Every now and again I’m reminded that the Crossrunner exists. Overlooked, it didn’t sell very well in it’s previous incarnation, being little more than a jacked-up VFR800, suffering from oddball styling and many of the same problems that plagued the 14-year-old design of its sport-touring cousin. But shortly after the VFR itself was overhauled, the Crossrunner too was redesigned making it sleeker, lighter, and generally more modern. Time to have a look then!
Anything that promises to offer the same functionality as my V-Strom while potentially solving some of it’s issues is guaranteed to catch my eye, and on paper the Honda certainly delivers. More power, better brakes, neatly-integrated hard luggage, all with that legendary Honda build quality that Suzuki unfortunately lacks.
The adventure-bike market is currently splitting down the middle, dividing contestants into those who have sacrificed on-road performance in favour of some semblance of off-road capability, and those who realised that what most ADV buyers really like about the style is the fact that they are essentially practical, upright sports-tourers, minus all the plastic fairing.
Honda has chosen the latter route for the Crossrunner, sticking with the donor VFR’s 17″ sportsbike-sized wheels and tyres, eschewing fashionable spokes for lightweight alloy, and semi-knobbly tyres for Pirelli road rubber. No bash plates or ammo-box panniers in sight, with colour-matched plastic luggage and top box instead.
Initial impressions certainly live up to expectations; the Crossrunner looks gorgeous, the deep red paint looking like it would survive a sandblasting without a scratch. In the showroom the matching luggage shares the paint, and the latching and locking mechanisms remind me of BMW’s bespoke, unburstable panniers and top boxes. No rebranded Givi or Hepco & Becker here!
The example I was given to ride included a very nice-looking Akrapovic silencer which growled to life when the starter was pressed, instantly settling down to a deliciously V8-like burble. Anyone within earshot immediately looks around for the phantom muscle car. Blipping the throttle reveals the first signs of concern, however, with the whine of the engine rapidly drowning out the exhaust.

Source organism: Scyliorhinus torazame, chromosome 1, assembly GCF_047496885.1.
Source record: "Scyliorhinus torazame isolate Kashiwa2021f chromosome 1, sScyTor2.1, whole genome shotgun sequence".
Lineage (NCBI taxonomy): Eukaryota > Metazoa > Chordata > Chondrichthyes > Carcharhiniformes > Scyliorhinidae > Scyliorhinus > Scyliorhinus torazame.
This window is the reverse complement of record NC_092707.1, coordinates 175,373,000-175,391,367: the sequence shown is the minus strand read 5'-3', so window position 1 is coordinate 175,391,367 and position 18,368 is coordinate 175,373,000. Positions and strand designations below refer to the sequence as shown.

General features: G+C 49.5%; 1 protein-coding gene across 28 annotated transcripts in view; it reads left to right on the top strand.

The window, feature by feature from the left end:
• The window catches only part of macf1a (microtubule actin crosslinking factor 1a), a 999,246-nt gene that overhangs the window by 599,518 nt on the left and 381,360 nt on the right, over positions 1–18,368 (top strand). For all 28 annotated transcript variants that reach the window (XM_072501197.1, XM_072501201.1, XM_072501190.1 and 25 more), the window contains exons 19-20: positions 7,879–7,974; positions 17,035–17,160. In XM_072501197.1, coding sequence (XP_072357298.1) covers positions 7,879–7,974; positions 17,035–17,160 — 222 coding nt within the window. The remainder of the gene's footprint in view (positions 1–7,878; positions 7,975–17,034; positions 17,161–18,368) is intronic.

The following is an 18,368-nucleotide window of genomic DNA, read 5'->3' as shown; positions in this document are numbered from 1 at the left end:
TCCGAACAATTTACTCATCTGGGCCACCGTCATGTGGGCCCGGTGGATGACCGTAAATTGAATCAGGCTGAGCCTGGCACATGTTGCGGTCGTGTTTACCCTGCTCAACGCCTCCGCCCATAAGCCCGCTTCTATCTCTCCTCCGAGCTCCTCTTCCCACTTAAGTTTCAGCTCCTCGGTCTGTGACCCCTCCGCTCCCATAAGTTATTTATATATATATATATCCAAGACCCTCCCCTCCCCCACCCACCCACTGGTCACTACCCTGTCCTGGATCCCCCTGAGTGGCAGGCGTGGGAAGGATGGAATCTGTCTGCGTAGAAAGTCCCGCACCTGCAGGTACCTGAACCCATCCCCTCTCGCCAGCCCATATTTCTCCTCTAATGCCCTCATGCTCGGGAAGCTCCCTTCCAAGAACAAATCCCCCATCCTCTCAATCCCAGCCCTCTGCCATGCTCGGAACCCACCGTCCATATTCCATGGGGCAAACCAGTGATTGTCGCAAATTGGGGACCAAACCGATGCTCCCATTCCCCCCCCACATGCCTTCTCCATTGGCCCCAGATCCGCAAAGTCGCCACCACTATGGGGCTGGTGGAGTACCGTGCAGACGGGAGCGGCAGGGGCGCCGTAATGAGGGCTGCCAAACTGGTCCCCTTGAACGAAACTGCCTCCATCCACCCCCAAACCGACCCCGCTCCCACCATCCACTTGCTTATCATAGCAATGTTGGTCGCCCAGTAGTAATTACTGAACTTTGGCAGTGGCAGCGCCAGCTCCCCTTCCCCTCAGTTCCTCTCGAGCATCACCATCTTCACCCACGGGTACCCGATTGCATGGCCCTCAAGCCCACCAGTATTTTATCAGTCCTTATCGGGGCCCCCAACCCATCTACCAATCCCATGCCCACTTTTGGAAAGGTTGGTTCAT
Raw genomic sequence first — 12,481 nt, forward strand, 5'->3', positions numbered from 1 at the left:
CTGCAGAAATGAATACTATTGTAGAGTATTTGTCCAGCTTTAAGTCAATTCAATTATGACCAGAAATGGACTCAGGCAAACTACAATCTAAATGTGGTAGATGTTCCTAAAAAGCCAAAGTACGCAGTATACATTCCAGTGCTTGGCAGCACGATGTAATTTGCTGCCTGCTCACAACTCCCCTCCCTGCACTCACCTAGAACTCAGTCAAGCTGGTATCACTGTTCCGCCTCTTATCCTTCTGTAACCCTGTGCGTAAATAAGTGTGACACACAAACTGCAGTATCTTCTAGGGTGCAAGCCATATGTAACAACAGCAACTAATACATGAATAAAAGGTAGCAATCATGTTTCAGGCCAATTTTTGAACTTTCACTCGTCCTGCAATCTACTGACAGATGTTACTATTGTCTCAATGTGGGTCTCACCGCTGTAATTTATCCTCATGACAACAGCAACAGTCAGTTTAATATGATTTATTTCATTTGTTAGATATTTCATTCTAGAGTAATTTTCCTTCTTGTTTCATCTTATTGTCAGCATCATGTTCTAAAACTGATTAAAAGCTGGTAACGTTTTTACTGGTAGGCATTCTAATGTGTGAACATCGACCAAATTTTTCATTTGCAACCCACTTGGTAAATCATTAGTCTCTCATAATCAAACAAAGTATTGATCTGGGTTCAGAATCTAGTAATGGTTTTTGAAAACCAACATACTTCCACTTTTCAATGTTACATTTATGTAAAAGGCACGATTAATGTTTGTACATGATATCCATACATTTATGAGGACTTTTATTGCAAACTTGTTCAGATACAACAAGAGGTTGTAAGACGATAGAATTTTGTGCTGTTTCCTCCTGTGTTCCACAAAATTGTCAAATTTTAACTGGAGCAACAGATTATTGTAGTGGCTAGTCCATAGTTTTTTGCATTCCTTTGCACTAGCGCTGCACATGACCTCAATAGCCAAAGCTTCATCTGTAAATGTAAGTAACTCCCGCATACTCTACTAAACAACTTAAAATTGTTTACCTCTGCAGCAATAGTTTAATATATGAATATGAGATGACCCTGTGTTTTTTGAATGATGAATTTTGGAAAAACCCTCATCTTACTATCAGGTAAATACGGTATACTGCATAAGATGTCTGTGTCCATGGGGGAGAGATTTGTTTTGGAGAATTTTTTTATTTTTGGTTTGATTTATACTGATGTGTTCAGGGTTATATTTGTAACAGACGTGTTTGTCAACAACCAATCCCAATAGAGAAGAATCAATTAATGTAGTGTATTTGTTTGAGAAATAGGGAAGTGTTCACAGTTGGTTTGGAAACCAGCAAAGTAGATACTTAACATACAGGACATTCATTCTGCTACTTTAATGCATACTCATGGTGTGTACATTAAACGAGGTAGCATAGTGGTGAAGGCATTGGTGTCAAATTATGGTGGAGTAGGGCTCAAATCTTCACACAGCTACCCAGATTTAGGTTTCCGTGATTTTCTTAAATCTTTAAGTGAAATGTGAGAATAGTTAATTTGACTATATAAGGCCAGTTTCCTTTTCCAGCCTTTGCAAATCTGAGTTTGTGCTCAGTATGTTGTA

Pulling away reveals a nice, taught ride, devoid of much of the wallow and pitch that frequently plagues long-travel suspension. You can feel it tracking the surface of the road through the fully-adjustable forks, but without pitching and bucking under braking or over potholes. When I need to stop again the brakes reveal an excellent initial bite, with no squishiness from the rubber hoses or dive from the forks, but squeezing harder reveals little left in reserve.
The rear brake doesn’t help much here either, with no feel and no power, barely appropriate for slow speed maneuvers, never mind assisting with an emergency stop. At either end I feel that more aggressive pads might be an essential early upgrade.
As speeds increase the suspension starts to get a little bit choppy, with confidence draining rapidly. Even accelerating in a straight line gives the impression that the rear-end is preparing to break loose at any moment, and adjusting a line mid-corner results in the front-end feeling like a lowside is inevitable.
I might be prepared to give the VFR the benefit of the doubt here. My ride was conducted on cold, wet roads, and the feel and response are exactly what I used to get from my Street Triple before I had the suspension correctly set up. It’s quite likely that a few hundred pounds with a specialist would have a new owner scraping pegs in any weather, but my short time with the bike left me with no chances to experiment.
There are lots of nice little touches, and lots of unfortunate blemishes with this bike. You can leave your spare bulb kit at home on your next tour with the Crossrunner, because even the headlights are full LED. I didn’t have a chance to try them out at night, but expectations are high. The indicators are even self-cancelling, using the two wheel-speed sensors to figure out when you’ve finished a turn and stood the bike upright again. Unfortunately I found that they often don’t work; weird how Harley Davidson are the tech leaders here.
The windshield is sadly an example of form over function. It looks good, but directs the maximum amount of buffeting right at head height. Ducking down or standing up results in blissful silence, but I’m staggered that the current configuration made it past testing. Budget for a Givi Airflow or similar replacement windshield right away.
But the biggest niggle, frustratingly, is the engine. I loved my VFR750, it sounded great, responded to revs while providing plenty of mid-range overtaking power, and was an absolute joy to use. This was my first chance riding something with the the VTEC-equipped, 800cc fuel-injected replacement, and I had the highest of expectations for this venerable powerplant.